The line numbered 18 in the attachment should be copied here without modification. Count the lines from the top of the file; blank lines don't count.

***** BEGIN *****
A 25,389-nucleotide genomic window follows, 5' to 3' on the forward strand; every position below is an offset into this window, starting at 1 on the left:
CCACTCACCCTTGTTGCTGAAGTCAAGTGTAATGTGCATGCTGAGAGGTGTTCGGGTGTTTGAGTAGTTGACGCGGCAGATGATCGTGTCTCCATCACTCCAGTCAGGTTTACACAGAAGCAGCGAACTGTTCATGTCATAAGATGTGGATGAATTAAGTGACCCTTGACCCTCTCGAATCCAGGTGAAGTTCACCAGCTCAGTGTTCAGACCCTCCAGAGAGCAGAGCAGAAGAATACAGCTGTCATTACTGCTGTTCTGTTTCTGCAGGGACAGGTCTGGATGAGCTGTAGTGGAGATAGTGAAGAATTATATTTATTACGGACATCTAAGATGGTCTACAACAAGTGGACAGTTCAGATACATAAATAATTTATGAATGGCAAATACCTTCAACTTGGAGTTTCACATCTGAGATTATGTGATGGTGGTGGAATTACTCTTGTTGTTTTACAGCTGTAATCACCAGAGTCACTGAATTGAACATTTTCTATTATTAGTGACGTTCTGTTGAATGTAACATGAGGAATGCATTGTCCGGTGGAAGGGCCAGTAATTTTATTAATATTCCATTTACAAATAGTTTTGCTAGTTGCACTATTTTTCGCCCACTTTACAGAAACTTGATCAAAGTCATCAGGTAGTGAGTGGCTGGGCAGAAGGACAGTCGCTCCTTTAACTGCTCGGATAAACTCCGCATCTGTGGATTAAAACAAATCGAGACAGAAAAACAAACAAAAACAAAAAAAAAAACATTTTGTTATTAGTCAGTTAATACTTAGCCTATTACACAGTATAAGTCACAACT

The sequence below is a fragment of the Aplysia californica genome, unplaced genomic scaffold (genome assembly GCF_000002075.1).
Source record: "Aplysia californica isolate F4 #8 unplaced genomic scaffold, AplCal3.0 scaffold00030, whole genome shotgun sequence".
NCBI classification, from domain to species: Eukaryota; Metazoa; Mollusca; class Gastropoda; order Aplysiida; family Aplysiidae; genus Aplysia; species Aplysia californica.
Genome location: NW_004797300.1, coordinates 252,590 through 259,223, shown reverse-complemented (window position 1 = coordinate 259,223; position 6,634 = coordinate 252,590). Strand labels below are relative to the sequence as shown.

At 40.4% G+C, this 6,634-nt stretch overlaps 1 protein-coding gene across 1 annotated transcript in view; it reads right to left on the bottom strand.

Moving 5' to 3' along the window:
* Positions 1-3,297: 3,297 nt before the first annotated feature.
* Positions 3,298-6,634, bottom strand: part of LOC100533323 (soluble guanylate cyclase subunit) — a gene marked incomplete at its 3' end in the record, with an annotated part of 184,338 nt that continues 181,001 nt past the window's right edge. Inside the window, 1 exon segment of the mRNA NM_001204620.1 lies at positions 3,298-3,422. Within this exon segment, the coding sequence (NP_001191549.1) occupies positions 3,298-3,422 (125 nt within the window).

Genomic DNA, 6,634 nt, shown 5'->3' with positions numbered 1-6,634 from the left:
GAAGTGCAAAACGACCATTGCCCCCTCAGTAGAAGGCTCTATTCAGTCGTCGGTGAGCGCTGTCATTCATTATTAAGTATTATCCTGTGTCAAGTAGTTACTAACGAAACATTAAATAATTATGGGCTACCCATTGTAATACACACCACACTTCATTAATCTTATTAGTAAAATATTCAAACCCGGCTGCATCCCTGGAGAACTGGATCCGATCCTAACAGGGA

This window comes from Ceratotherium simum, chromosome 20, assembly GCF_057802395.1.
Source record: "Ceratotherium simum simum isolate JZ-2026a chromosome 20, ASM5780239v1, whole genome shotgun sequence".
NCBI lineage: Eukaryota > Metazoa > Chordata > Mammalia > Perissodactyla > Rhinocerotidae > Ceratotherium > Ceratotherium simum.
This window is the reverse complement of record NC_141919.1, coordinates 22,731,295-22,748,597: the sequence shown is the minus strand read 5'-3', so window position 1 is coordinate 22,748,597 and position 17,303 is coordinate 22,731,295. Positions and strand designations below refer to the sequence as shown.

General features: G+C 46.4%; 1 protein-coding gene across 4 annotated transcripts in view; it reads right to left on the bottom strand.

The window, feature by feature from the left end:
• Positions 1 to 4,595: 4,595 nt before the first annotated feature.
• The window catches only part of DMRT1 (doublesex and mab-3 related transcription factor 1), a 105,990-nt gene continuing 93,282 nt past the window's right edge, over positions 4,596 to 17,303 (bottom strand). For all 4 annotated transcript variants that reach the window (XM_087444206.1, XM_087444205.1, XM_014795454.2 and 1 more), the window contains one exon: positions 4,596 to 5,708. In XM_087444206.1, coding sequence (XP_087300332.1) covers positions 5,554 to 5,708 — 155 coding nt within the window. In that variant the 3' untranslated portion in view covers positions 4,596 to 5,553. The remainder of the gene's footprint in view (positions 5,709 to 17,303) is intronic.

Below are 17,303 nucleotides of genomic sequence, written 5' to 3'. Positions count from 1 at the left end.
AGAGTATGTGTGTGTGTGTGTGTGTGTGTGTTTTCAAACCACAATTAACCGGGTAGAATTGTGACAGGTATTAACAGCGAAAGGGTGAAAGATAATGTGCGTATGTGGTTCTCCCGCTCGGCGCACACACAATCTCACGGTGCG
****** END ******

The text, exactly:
The window, feature by feature from the left end: